Londinium, Lundenwic, Lundenburh, London. Different names for the same place. At least, such was the belief until the late 20the century, when archaeologists could report that the history of the settlement at the River Thames was much more complex. New studies by the archaeologist, Victoria Ziegler explores this.
Londinium was during the Roman occupation of Britain a proper civitas surrounded by impressive and forbidding Roman walls. Until the late 20th century, historians and archaeologists believed that this “city” was then as now the heart of London. In 1984, excavations near the Covent Garden area, however, revealed the location further up the river of the Anglo-Saxon trading settlement, known as Lundenwic. Hereafter, it was evident that Lundenwic and Lundenburh in Anglo saxon time were two geographically distinct settlements.
Excavations have since shown that Lundenwic was settled c. 600, and soon grew into a significant trading place, the heyday of which can be dated c. 700 – 750. But archaeologists have also been able to demonstrate that the occupation of Lundenwic ceased before c. 850, when activities moved to Lundenburh (the original Londinium). Until then, the old Roman civitas had been relatively void of activity.
Written sources confirm this. Between AD 604 and 850, chronicles would refer to the wic, the vicus, or portus, with wic or vicus broadly referring to a small settlement, and portus, of course, to the harbour on the River Thames. Bede, would famously describe it as “an emporium for many nations, who come to it by land and sea” 1).
After 857, this shifted, when the last reference to “vico Lundoniae” can be detected. Afterwards, the settlement was referred to as “Lundenburh”. Enticingly, the first reference to this “new location” can be found in the Anglo-Saxon Chronicle in connection with the Viking attack in 851, according to which 350 ships sailed up the Thames and plundered the town.
In a recent article, the archaeologist, Victoria Ziegler has explored what exactly took place at this crucial point in history. By studying in detail the archaeological assemblages at both the wic from c. 770 – 850 and the burh from c. 850 – 950, she has uncovered fascinating information about the occupational identities in London between 770 and 950; and the tentative outline of shifting focus from a trading to an administrative centre.
In short, 79 “different categories of archaeological assemblages were identified”, she writes, thus moving on to characterise the two settlements.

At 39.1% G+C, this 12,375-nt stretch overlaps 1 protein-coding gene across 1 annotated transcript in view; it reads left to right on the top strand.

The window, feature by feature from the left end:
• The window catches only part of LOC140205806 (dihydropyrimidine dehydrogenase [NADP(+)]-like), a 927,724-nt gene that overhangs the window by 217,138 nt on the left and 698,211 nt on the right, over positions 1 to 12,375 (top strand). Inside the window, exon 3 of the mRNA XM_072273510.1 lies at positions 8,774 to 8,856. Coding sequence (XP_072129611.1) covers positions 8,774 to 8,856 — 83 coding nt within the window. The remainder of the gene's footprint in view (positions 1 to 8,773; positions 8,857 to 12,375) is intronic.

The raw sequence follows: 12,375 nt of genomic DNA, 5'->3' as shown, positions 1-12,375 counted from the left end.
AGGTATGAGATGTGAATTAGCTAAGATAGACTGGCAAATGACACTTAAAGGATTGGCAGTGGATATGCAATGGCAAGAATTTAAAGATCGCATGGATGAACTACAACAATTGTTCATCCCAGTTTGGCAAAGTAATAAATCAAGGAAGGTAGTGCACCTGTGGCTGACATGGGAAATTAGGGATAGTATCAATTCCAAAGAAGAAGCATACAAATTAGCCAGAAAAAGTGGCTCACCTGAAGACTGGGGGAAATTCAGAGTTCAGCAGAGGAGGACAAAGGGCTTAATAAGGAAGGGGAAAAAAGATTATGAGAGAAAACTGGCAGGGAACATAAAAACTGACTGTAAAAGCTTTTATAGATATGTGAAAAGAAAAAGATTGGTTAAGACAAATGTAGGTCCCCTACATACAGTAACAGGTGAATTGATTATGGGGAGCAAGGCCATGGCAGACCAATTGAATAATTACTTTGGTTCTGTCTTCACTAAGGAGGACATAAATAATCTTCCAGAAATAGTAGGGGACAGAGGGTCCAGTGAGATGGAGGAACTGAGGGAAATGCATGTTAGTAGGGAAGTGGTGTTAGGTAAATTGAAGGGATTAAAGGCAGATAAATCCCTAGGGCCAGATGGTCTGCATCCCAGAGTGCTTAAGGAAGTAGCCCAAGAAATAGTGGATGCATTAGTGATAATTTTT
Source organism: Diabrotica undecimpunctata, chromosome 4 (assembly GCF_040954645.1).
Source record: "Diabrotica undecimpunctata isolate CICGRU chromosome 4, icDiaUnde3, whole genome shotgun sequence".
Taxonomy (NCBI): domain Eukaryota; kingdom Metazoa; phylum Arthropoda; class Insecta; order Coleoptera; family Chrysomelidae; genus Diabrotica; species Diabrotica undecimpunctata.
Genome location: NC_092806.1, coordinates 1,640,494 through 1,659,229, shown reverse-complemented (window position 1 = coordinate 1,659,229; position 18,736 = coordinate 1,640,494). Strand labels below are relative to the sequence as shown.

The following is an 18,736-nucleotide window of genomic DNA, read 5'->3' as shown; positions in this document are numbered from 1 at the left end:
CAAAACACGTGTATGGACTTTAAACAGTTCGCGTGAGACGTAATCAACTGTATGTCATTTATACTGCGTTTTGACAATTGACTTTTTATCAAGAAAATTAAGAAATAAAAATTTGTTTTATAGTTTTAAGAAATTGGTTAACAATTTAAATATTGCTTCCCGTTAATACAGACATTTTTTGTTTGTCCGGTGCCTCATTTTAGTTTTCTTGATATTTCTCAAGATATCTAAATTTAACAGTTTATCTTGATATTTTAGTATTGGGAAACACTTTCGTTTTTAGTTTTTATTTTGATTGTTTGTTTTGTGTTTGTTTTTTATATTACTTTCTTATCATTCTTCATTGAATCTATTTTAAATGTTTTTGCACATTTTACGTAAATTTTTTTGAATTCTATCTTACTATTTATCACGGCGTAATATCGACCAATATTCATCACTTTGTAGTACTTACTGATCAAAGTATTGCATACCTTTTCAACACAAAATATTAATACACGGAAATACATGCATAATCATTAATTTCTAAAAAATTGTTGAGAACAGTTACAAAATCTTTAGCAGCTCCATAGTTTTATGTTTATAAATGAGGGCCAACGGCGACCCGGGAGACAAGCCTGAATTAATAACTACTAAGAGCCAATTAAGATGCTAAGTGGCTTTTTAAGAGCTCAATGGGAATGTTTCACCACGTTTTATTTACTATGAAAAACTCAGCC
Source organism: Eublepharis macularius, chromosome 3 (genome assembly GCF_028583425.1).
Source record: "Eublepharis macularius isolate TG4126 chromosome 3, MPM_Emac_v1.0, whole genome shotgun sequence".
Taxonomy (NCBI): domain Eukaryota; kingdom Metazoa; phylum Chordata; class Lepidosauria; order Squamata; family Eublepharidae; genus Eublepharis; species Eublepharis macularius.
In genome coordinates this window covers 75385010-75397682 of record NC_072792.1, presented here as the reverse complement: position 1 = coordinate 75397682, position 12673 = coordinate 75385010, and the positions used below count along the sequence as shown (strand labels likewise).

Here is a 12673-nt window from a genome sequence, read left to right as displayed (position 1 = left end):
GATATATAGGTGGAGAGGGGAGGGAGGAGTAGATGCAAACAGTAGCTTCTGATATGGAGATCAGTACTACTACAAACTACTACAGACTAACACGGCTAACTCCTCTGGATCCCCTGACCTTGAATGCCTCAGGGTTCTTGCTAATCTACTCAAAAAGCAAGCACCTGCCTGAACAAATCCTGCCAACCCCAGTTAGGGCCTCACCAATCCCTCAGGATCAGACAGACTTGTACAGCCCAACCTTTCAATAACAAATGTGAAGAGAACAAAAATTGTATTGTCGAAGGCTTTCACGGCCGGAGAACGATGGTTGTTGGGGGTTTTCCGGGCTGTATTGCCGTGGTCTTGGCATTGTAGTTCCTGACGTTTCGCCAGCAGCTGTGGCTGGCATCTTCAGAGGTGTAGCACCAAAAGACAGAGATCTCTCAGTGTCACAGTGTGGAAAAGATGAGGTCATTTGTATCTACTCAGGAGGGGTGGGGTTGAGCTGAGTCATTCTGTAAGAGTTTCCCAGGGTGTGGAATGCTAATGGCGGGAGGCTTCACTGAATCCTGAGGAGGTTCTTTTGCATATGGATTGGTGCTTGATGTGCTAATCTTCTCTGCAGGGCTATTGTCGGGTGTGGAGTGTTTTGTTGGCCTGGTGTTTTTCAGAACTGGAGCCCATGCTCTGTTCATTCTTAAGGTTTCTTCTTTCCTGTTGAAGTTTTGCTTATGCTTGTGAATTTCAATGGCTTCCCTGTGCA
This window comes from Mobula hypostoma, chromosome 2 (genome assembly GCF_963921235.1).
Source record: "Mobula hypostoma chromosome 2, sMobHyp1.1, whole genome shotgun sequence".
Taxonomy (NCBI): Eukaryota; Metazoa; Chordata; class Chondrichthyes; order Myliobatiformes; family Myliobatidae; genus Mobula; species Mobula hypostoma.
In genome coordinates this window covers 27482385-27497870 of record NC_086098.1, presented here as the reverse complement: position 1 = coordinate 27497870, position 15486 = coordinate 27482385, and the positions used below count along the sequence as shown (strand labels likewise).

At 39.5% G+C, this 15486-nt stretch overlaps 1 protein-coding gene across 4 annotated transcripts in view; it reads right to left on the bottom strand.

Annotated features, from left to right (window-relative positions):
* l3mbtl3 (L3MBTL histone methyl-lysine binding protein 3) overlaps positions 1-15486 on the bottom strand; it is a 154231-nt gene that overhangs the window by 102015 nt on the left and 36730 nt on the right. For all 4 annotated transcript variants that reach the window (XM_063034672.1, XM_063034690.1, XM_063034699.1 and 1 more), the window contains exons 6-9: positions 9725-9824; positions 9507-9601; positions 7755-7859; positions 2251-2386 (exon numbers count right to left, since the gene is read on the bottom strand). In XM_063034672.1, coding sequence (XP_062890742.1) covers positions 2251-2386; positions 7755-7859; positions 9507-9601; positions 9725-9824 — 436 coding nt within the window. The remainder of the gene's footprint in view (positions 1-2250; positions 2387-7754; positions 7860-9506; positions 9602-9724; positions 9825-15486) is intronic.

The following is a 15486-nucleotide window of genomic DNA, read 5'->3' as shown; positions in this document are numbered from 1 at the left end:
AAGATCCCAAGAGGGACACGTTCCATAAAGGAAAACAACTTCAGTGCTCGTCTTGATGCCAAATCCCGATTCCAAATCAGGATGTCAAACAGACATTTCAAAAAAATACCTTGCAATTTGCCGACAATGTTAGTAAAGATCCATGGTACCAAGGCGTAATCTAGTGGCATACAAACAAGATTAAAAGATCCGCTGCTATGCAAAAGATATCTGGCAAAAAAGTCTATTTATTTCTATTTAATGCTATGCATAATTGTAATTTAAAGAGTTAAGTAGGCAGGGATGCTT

First of all, she has discovered that Lundenwic was settled with proper buildings, surface-laid houses, while later Lundenburh was dominated by sunken-floored buildings. Further, she found that crafts played a significant role in the activities in the wic. On all parameters from textile, horn, antler, leather and iron working, to butchery and grain processing, the wic appeared as a proper town. Also, imported pottery and glass vessels signified the commercial character of the activities there, as did the combs, brooches, and beads found in the excavations. The assemblages studies by Ziegler demonstrates that the wic was a thriving commercial hub until c. 850.
The later burh, on the other hand, surfaced as a place where people to a lesser degree pursued crafts or consumed imported pottery or glass vessels. On the other hand, they seemed to have dressed in imported luxury textiles, and sported more “personal items” made of glass and ivory. Another find, moneyers’ dies, indicate a more civic role of the old “city”.
It is tempting to understand the two 8th century settlements as complementary, with the wic as the primary trading and craft centre, while the Burh played the role as the location for ecclesiastical communities and a mint etc. The present study cannot confirm this conclusion, though, as the study also revealed a distinct cultural and practical overlap between the two settlements; perhaps mirroring the gradual movement to the burh of the inhabitants of the wic, while the burh kept its original role as the locus for the administrative and religious centre in the region.
It is likely, future studies of the social structure of the burh (parishes, churches, religious institutions) as well as toponymic studies might provide a more detailed historical context for the evidence, with which the archaeological assemblages presented here by Victoria Ziegler provides. And hopefully offer us even more insights as to what took place in the crucible of the early medieval city of London, c. 850 – 1000.
1) Bede: The Ecclesiastical History of the English people.
Edited with an Introduction and Notes by Judith McLure and Roger Collins.
Oxford University press 1994. Ch. II.3., p. 73.
From wic to burh: a new approach to the question of the development of Early Medieval London
By Victoria Ziegler
In: Archaeological Journal, 01.03.2019
Victoria Ziegler is currently working at the University of London on a “a study of urban trans-location in early medieval England: occupation identities in Saxon London 770-1020”. In 2018, she received the Royal Archaeological Institute’s Master’s Dissertation prize. The publication of the present paper, is part of the award.
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